New York Times 'Analysis': Heads Trump Wins, Tails Biden Loses
On Wednesday, the New York Times published an analysis of the results from the Tuesday elections. You would think it would be a positive piece, wouldn’t you? There were Democratic wins across the board. Abortion amendment passes in Ohio! Democrat wins governor's race in deep red Kentucky! Democrats take control of Virginia legislature, fending off move by Governor Sweater-Vest to restrict abortion! Democrats win back a seat on the Pennsylvania supreme court!
Where’s the dark cloud over those results? Well, it’s in the Wednesday Times piece by Nate Cohn in a subscriber-only newsletter called – are you ready? – "The Tilt." Here’s the title: “Tuesday Was Great for Democrats. It Doesn’t Change the Outlook for 2024.”
Of course it doesn’t! They may as well have headlined the good news for the Democrats on Tuesday, “But Her Emails!” Given Tuesday’s results, how does Cohn find a rock in the oyster instead of a pearl? Why, he starts out by putting the Tuesday election in the category of special elections, in which Democrats have had good results ever since the Supreme Court overturned Roe v. Wade. Cohn tells us that these are so called low-turnout elections, which “favor highly engaged voters,” and it’s because of this that the Tuesday results were so good for Democrats.
There’s a problem with this analysis, however. The election in Virginia to pick state senators and representatives was not a special election; nor was the election in Kentucky to pick a governor. Even though a late poll in the state suggested the election was a dead heat, Governor Andy Beshear beat Republican Daniel Cameron by 67,174 votes. In 2019, Beshear beat his Republican opponent, incumbent Governor Matt Bevin, by only 5,136 votes. As expected, turnout was down in Virginia from the 2021 election, when elections for governor, lieutenant governor and attorney general were on the ballot. Democrats held their margin of control in the state Senate, and gained control of the House of Delegates, but according to the Washington Post, the two races that determined control of both bodies were won by Democrats by comparatively wide margins: by three percent in the race that flipped the House, and by three percent in the race that kept the Senate in Democratic control.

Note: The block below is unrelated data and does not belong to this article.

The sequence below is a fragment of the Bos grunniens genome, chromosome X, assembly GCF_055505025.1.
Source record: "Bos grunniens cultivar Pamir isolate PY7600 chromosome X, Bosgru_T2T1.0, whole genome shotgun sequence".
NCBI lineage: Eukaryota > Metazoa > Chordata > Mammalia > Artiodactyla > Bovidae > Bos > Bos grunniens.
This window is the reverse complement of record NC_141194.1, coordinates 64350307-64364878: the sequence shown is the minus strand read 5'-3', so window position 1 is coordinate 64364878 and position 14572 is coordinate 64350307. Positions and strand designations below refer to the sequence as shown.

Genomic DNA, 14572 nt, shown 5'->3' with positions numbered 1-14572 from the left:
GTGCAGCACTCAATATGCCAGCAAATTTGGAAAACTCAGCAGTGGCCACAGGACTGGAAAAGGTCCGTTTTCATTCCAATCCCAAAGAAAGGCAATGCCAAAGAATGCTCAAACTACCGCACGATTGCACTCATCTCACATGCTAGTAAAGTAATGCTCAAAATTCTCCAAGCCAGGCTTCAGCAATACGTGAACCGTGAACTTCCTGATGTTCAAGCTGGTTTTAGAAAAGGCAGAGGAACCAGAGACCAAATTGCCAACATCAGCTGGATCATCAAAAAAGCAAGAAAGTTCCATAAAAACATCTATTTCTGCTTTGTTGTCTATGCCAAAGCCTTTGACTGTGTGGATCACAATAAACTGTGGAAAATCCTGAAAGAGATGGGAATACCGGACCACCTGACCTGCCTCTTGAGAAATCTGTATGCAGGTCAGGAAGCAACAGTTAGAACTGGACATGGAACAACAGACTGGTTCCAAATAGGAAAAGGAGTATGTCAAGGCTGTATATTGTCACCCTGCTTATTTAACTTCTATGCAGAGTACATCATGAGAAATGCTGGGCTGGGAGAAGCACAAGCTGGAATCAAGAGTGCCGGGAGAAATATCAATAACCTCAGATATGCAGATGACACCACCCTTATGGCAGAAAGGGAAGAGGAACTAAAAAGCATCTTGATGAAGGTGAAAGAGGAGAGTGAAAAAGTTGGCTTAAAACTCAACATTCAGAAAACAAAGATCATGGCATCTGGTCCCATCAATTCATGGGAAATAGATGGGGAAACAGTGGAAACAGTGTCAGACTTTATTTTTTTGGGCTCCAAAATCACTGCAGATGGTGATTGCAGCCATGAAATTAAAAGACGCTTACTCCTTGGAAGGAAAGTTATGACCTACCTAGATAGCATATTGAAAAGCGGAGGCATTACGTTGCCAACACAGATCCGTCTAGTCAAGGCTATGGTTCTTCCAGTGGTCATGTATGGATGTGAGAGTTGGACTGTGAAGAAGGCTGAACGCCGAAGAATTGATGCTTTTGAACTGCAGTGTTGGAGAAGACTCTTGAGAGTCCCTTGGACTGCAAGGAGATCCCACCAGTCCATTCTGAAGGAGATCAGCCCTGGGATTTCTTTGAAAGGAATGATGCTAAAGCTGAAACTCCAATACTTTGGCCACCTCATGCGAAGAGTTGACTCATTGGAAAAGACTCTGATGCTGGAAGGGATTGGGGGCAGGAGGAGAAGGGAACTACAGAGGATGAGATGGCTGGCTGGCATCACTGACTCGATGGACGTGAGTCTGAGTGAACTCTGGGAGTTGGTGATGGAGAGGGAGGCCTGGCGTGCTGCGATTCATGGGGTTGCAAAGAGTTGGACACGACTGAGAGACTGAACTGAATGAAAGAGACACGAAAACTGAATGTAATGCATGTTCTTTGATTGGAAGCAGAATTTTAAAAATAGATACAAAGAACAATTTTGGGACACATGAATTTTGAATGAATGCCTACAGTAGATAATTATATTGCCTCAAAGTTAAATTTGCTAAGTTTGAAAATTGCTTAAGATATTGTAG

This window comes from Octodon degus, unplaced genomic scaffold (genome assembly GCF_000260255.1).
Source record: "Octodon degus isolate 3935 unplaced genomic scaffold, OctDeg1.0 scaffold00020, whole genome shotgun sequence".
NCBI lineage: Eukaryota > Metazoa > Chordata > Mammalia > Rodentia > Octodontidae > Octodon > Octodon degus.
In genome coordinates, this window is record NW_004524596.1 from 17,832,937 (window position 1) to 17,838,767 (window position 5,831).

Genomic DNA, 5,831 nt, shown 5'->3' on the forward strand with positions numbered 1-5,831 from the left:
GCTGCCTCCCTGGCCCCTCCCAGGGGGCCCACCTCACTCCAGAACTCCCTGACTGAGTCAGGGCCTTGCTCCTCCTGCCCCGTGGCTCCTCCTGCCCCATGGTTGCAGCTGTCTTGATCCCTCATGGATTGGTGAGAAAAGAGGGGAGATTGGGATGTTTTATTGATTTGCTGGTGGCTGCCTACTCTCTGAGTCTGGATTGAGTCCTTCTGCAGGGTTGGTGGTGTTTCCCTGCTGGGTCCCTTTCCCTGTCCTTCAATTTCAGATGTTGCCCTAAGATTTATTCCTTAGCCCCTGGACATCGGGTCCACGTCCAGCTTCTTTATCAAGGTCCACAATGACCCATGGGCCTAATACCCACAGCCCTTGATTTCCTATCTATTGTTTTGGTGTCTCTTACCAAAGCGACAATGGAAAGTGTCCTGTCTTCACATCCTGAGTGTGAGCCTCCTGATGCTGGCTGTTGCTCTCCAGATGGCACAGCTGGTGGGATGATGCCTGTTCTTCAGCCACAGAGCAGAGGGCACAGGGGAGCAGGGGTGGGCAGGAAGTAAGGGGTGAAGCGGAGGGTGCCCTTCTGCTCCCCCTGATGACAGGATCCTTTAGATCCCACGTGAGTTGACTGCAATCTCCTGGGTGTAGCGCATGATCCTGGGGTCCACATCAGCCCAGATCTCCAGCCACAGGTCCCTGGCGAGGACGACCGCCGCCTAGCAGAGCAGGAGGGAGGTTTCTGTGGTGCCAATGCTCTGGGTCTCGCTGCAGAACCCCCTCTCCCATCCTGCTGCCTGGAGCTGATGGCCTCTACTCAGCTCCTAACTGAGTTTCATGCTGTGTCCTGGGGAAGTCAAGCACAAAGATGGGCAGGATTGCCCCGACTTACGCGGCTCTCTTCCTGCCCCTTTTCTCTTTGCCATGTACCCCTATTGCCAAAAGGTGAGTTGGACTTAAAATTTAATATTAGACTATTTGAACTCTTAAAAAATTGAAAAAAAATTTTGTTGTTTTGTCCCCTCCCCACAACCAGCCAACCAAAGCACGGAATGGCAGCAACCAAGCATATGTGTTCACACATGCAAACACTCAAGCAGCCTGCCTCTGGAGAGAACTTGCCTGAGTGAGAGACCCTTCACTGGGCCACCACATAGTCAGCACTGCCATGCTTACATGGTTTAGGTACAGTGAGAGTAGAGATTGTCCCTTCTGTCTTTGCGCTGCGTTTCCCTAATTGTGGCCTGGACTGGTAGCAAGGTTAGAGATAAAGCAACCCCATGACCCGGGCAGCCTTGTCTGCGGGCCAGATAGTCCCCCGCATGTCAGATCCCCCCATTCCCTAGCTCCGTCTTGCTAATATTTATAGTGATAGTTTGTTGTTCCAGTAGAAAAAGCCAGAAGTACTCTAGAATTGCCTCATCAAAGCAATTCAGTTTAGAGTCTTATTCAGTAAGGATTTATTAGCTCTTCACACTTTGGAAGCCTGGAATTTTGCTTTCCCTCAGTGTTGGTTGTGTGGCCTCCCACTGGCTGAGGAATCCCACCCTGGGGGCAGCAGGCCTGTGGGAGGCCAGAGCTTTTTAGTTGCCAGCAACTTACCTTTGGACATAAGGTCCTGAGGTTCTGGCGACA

Cohn spent a good deal of verbiage reconciling Tuesday’s strong Democratic results with Biden’s poor showing in the Sunday Times/Siena poll that showed him trailing Trump in six battleground states. “The polls and the election results are surprisingly easy to reconcile,” Cohn wrote. “The surveys show millions of voters who dislike Mr. Biden but remain receptive to other Democrats and support liberal causes. The polls also show Democrats with particular strength among the most highly engaged voters, who dominate low-turnout elections like Tuesday’s, while Mr. Trump shows his greatest strength among the less engaged voters who turn out only in presidential races.”